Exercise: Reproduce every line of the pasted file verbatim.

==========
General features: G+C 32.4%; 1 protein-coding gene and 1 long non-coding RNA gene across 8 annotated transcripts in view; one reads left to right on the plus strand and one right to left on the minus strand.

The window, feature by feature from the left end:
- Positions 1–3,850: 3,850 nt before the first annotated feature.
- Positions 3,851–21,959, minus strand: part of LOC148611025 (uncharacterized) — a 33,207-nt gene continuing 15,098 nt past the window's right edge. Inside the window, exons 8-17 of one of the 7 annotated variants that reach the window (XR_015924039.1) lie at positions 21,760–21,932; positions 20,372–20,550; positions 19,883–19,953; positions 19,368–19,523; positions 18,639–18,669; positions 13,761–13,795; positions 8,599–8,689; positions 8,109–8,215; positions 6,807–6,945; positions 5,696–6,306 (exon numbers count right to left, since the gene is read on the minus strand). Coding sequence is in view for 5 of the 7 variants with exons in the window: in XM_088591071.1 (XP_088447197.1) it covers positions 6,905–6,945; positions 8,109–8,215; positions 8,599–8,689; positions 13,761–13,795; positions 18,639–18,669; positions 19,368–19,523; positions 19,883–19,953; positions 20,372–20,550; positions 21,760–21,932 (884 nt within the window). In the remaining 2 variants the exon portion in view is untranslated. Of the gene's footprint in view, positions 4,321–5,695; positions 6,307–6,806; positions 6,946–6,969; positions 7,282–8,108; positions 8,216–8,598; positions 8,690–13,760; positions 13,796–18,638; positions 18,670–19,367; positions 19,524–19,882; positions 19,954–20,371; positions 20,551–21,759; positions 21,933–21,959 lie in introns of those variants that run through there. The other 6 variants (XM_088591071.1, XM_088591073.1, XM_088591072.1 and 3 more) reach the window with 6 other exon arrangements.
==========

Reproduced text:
General features: G+C 32.4%; 1 protein-coding gene and 1 long non-coding RNA gene across 8 annotated transcripts in view; one reads left to right on the plus strand and one right to left on the minus strand.

The window, feature by feature from the left end:
- Positions 1–3,850: 3,850 nt before the first annotated feature.
- Positions 3,851–21,959, minus strand: part of LOC148611025 (uncharacterized) — a 33,207-nt gene continuing 15,098 nt past the window's right edge. Inside the window, exons 8-17 of one of the 7 annotated variants that reach the window (XR_015924039.1) lie at positions 21,760–21,932; positions 20,372–20,550; positions 19,883–19,953; positions 19,368–19,523; positions 18,639–18,669; positions 13,761–13,795; positions 8,599–8,689; positions 8,109–8,215; positions 6,807–6,945; positions 5,696–6,306 (exon numbers count right to left, since the gene is read on the minus strand). Coding sequence is in view for 5 of the 7 variants with exons in the window: in XM_088591071.1 (XP_088447197.1) it covers positions 6,905–6,945; positions 8,109–8,215; positions 8,599–8,689; positions 13,761–13,795; positions 18,639–18,669; positions 19,368–19,523; positions 19,883–19,953; positions 20,372–20,550; positions 21,760–21,932 (884 nt within the window). In the remaining 2 variants the exon portion in view is untranslated. Of the gene's footprint in view, positions 4,321–5,695; positions 6,307–6,806; positions 6,946–6,969; positions 7,282–8,108; positions 8,216–8,598; positions 8,690–13,760; positions 13,796–18,638; positions 18,670–19,367; positions 19,524–19,882; positions 19,954–20,371; positions 20,551–21,759; positions 21,933–21,959 lie in introns of those variants that run through there. The other 6 variants (XM_088591071.1, XM_088591073.1, XM_088591072.1 and 3 more) reach the window with 6 other exon arrangements.